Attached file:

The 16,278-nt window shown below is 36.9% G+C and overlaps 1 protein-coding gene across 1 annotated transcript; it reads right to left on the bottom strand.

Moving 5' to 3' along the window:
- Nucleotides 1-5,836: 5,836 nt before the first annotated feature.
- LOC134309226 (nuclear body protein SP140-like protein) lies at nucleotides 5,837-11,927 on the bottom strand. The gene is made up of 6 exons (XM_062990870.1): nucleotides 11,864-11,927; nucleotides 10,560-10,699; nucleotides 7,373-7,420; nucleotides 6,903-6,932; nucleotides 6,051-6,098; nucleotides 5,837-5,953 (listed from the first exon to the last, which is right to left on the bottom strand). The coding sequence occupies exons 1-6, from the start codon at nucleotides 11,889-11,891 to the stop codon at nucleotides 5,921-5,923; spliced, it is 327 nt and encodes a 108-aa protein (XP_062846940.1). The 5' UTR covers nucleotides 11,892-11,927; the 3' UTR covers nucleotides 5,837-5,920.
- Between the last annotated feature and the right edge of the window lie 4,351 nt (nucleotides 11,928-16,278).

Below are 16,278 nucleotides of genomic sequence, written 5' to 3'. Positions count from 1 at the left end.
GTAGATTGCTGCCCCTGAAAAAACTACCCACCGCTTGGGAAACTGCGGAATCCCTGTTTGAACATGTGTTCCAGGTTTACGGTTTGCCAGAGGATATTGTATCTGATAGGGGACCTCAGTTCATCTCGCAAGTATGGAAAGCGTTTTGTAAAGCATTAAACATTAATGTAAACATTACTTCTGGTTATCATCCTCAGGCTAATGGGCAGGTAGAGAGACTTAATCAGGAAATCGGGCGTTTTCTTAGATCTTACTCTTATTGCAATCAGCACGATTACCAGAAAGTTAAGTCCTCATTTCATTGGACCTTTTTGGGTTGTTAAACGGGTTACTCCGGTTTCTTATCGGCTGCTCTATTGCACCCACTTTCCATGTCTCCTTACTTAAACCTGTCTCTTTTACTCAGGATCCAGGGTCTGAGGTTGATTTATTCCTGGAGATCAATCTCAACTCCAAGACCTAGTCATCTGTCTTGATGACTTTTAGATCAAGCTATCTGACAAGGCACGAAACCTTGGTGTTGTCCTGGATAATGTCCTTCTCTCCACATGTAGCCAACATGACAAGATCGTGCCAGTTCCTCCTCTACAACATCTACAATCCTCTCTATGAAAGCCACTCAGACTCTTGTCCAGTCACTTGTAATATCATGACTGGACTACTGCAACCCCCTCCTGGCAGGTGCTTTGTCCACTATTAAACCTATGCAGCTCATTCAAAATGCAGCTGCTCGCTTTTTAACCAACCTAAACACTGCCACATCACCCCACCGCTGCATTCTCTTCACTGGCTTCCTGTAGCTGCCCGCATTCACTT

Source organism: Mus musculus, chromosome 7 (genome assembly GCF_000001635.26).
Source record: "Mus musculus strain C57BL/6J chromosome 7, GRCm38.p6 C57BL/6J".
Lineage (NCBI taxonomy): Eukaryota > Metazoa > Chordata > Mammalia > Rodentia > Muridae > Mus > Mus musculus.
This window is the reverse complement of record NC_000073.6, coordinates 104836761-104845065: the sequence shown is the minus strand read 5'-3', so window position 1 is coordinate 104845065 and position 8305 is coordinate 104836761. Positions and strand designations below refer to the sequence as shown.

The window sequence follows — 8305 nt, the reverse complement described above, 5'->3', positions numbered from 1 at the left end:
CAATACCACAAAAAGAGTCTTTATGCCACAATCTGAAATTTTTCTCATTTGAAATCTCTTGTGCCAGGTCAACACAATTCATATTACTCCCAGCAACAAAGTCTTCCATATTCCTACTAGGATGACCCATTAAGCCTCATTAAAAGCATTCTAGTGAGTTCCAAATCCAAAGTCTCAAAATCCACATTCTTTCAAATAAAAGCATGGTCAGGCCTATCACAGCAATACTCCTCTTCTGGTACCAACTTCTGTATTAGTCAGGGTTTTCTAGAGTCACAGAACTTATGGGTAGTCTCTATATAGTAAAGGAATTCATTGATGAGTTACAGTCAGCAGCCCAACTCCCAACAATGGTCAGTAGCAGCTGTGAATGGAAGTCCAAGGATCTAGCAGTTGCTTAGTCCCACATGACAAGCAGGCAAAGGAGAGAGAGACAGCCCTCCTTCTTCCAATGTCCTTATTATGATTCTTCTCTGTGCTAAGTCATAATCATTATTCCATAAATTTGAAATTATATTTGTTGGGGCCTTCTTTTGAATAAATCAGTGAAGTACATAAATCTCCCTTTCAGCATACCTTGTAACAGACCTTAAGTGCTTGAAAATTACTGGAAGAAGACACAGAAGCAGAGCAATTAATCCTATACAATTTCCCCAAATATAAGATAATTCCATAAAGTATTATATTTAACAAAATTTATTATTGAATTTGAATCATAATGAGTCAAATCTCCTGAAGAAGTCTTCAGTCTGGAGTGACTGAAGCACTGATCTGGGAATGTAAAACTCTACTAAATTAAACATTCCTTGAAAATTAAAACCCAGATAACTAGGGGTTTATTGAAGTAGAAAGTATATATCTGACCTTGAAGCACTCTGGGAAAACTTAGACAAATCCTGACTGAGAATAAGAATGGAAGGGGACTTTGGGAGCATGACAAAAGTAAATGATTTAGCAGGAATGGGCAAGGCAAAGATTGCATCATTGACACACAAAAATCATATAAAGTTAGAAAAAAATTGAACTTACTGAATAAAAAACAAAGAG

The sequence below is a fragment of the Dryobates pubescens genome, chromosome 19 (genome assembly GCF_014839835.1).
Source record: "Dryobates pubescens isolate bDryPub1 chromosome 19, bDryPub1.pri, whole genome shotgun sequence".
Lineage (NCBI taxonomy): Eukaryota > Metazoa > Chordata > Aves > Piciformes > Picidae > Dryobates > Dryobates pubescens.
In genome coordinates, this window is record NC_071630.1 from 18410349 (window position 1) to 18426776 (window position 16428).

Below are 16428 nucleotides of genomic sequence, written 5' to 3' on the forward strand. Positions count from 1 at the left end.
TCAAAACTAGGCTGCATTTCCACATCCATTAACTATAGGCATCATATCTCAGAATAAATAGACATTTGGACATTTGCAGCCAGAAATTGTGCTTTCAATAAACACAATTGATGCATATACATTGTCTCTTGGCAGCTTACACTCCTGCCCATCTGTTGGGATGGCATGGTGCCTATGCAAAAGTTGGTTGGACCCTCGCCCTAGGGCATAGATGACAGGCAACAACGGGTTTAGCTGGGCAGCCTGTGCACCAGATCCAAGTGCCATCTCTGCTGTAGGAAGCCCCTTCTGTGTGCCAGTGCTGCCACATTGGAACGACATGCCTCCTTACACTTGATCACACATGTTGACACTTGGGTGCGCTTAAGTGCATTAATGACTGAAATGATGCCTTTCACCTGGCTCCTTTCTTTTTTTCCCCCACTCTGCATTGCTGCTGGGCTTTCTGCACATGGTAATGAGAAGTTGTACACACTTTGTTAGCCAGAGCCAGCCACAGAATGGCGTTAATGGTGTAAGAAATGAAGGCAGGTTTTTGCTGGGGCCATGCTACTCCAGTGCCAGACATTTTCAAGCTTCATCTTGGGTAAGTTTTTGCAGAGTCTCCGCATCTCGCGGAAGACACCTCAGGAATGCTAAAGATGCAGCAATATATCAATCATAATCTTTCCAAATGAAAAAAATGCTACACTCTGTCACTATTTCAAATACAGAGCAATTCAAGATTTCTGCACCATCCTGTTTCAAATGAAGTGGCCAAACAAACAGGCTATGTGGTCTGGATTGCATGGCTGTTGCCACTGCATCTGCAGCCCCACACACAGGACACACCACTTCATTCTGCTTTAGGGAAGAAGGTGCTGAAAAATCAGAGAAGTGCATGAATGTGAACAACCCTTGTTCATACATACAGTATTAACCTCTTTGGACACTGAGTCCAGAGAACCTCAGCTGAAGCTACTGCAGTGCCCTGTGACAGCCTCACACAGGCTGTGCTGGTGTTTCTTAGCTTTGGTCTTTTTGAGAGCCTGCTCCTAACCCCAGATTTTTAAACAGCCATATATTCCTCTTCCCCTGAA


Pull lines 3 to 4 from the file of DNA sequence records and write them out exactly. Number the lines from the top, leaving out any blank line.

- Nucleotides 1-5,836: 5,836 nt before the first annotated feature.
- LOC134309226 (nuclear body protein SP140-like protein) lies at nucleotides 5,837-11,927 on the bottom strand. The gene is made up of 6 exons (XM_062990870.1): nucleotides 11,864-11,927; nucleotides 10,560-10,699; nucleotides 7,373-7,420; nucleotides 6,903-6,932; nucleotides 6,051-6,098; nucleotides 5,837-5,953 (listed from the first exon to the last, which is right to left on the bottom strand). The coding sequence occupies exons 1-6, from the start codon at nucleotides 11,889-11,891 to the stop codon at nucleotides 5,921-5,923; spliced, it is 327 nt and encodes a 108-aa protein (XP_062846940.1). The 5' UTR covers nucleotides 11,892-11,927; the 3' UTR covers nucleotides 5,837-5,920.